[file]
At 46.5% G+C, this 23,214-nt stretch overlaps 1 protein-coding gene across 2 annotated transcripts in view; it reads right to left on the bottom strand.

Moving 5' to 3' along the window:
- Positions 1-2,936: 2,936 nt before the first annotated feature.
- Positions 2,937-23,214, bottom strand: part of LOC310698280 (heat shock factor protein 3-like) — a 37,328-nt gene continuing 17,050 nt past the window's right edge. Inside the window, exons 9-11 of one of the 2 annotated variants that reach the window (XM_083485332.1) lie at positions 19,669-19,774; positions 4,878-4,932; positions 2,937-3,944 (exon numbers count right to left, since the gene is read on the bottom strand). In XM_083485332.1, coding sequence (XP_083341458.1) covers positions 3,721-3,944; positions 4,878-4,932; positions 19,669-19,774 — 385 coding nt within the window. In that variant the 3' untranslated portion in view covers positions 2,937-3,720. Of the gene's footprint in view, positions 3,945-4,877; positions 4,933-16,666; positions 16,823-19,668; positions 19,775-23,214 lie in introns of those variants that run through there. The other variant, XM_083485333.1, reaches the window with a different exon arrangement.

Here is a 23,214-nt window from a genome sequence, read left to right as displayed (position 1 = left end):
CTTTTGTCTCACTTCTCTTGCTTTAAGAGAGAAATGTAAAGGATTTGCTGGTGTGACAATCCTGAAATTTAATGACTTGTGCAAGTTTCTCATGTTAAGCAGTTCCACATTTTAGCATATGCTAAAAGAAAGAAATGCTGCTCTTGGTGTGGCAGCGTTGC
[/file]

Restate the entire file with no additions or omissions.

At 46.5% G+C, this 23,214-nt stretch overlaps 1 protein-coding gene across 2 annotated transcripts in view; it reads right to left on the bottom strand.

Moving 5' to 3' along the window:
- Positions 1-2,936: 2,936 nt before the first annotated feature.
- Positions 2,937-23,214, bottom strand: part of LOC310698280 (heat shock factor protein 3-like) — a 37,328-nt gene continuing 17,050 nt past the window's right edge. Inside the window, exons 9-11 of one of the 2 annotated variants that reach the window (XM_083485332.1) lie at positions 19,669-19,774; positions 4,878-4,932; positions 2,937-3,944 (exon numbers count right to left, since the gene is read on the bottom strand). In XM_083485332.1, coding sequence (XP_083341458.1) covers positions 3,721-3,944; positions 4,878-4,932; positions 19,669-19,774 — 385 coding nt within the window. In that variant the 3' untranslated portion in view covers positions 2,937-3,720. Of the gene's footprint in view, positions 3,945-4,877; positions 4,933-16,666; positions 16,823-19,668; positions 19,775-23,214 lie in introns of those variants that run through there. The other variant, XM_083485333.1, reaches the window with a different exon arrangement.

Here is a 23,214-nt window from a genome sequence, read left to right as displayed (position 1 = left end):
CTTTTGTCTCACTTCTCTTGCTTTAAGAGAGAAATGTAAAGGATTTGCTGGTGTGACAATCCTGAAATTTAATGACTTGTGCAAGTTTCTCATGTTAAGCAGTTCCACATTTTAGCATATGCTAAAAGAAAGAAATGCTGCTCTTGGTGTGGCAGCGTTGC